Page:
In a recently published article, AI and Security: Ensuring That Opportunities Outweigh the Threats, IDTechEx discussed the importance of ownership and culpability when it comes to deploying AI tools, especially in the context of creative works. This matter of accountability and the potential insidious use of artificial intelligence in the creation of intellectual property is a theme touched on in the first episode of the new Black Mirror season, "Joan Is Awful". For those not already in the know, Black Mirror is a speculative fiction anthology series created by Charlie Brooker. Premiering in 2011 and now on its sixth season, Black Mirror runs the gamut of existential subject matter, from questions of ethics and morality (the good of the many against the good of the self) to the potential consequences of unchecked and unregulated scientific advancement.
"Joan Is Awful" follows Joan - played by Annie Murphy - a manager who sits below the board at a tech company and has to make one of her employees redundant despite the ramifications of this on the company's recent green initiative pledge. We also see her texting with her ex-boyfriend, visiting a therapist, and finally sitting down with her fiancé to watch a show on Streamberry, this season's in-universe analog of Netflix.
Italy's temporary ban of ChatGPT in April 2023 could be a sign of things to come as AI tools develop and are put to use across a greater number of applications, ultimately affecting more people, especially where creative output is concerned. Source: IDTechEx
Spoilers ahead. Skip this section if you are sensitive to spoilers.
They come across a new show, the titular Joan Is Awful, and begin to watch. All that we have seen thus far in the show is dramatized for Joan, with Salma Hayek playing the character of Joan in the Streamberry adaptation. Joan (the one we know) is completely taken aback, as she doesn't know how her life has been so deeply invaded. The dramatization skews her personality to display exaggerated negative personality traits (such as callousness for the employee she makes redundant, where really she feels somewhat powerless in the decision and does express a modicum of pity). Frighteningly for Joan, the show is not restricted to her account, and she becomes ostracized from friends and family, in addition to being fired from work (as the dramatization of her life is seen to be a breakage of an NDA).
Joan ultimately seeks legal advice from a lawyer, whereupon the lawyer informs Joan that she had consented to Streamberry's Terms and Conditions, included in which is the ability to use and dramatize any and all aspects of her life, including her name. As the lawyer states at the beginning of their conversation, "I'm as shocked as you are". Joan then changes tack and proposes suing Salma Hayek for portraying her. Again, the lawyer negates this by informing Joan that it is only Salma Hayek's likeness: the entire show is CGI.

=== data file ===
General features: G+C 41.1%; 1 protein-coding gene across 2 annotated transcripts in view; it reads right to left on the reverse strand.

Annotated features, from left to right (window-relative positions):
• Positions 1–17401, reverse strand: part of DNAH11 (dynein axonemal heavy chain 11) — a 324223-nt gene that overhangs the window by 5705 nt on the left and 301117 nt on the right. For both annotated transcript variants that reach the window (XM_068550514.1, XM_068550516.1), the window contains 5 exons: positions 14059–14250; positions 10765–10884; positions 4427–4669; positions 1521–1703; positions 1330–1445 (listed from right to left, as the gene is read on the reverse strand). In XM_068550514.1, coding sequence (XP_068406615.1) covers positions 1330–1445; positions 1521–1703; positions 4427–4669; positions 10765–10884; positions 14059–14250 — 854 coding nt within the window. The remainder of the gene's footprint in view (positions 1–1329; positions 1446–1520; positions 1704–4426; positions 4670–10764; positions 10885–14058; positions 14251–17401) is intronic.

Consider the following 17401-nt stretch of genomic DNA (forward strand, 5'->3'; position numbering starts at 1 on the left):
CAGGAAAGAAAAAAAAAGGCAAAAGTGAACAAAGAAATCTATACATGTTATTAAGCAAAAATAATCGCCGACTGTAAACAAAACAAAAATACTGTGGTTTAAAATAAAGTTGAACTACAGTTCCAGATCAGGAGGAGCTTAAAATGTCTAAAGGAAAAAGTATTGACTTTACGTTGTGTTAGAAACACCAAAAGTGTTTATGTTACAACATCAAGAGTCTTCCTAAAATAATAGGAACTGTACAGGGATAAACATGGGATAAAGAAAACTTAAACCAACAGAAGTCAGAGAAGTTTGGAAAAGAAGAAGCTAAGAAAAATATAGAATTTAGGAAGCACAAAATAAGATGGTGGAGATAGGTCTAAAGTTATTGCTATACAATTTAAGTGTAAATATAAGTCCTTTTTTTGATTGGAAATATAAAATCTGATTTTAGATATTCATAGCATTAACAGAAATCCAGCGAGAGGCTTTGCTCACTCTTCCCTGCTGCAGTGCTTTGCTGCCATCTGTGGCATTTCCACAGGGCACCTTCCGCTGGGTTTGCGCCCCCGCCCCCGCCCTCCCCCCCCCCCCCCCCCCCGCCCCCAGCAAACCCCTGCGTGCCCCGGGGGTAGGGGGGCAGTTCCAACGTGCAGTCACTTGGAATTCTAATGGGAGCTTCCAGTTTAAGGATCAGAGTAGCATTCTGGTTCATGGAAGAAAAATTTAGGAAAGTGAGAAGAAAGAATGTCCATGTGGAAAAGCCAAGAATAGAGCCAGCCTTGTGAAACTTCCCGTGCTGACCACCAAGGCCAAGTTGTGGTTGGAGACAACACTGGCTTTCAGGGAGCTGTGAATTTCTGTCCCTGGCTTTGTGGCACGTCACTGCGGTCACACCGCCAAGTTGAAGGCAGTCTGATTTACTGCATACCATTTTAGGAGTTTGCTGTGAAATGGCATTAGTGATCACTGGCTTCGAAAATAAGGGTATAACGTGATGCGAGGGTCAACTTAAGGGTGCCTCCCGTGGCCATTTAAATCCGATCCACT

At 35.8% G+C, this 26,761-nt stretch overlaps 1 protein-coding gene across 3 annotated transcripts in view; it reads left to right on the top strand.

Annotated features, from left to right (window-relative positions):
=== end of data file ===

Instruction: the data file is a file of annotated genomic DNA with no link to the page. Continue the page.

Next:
Joan is marooned with no legal recourse. And then, in a stroke of genius born from utter desperation, Joan envisions a way in which she can get Salma Hayek invested in this. So she defecates in a church during a wedding ceremony, knowing that this event will be repeated on the show. The real (at least in terms of Salma Hayek now playing herself) Salma Hayek understandably takes issue with this and talks to her lawyer about suing Streamberry. But again, she has licensed her image to the company, allowing them to take such liberties.
Spoilers end here.
Joan and Salma, canvas and paint alike, have absolutely no ownership over how they are portrayed. And it is this question of ownership that will be more frequently asked in connection with AI tools as they develop and draw on a more diverse range of data sets.
While from a legal standpoint, the case against Joan and Salma may appear pretty watertight in the Black Mirror episode, the usage of generative AI to create content - even in its current, comparatively limited form - still poses the important question of ownership, a question that has no robust answer by way of current IP laws; Patent law generally considers the inventor as the first owner of the invention. In the case of AI, who invents? The human creates the (initial) prompt, but it is the AI tool that creates the output. An AI may also be used to prompt other AI tools, and so AI can act as both the prompt and the creator. Other parties should also be considered, such as the developers of the AI tool, as well as the owners of the data that comprise the dataset used to train the AI tool.
This event could well be a sign of things to come. As AI becomes more advanced and so too does the type of content that it can generate, the approach taken by the Italian Garante could - and, most would probably agree, should - be one taken by all data protection agencies in order to ensure that personal data used to train such algorithms cannot be misused.
Because no one wants to be Joan.
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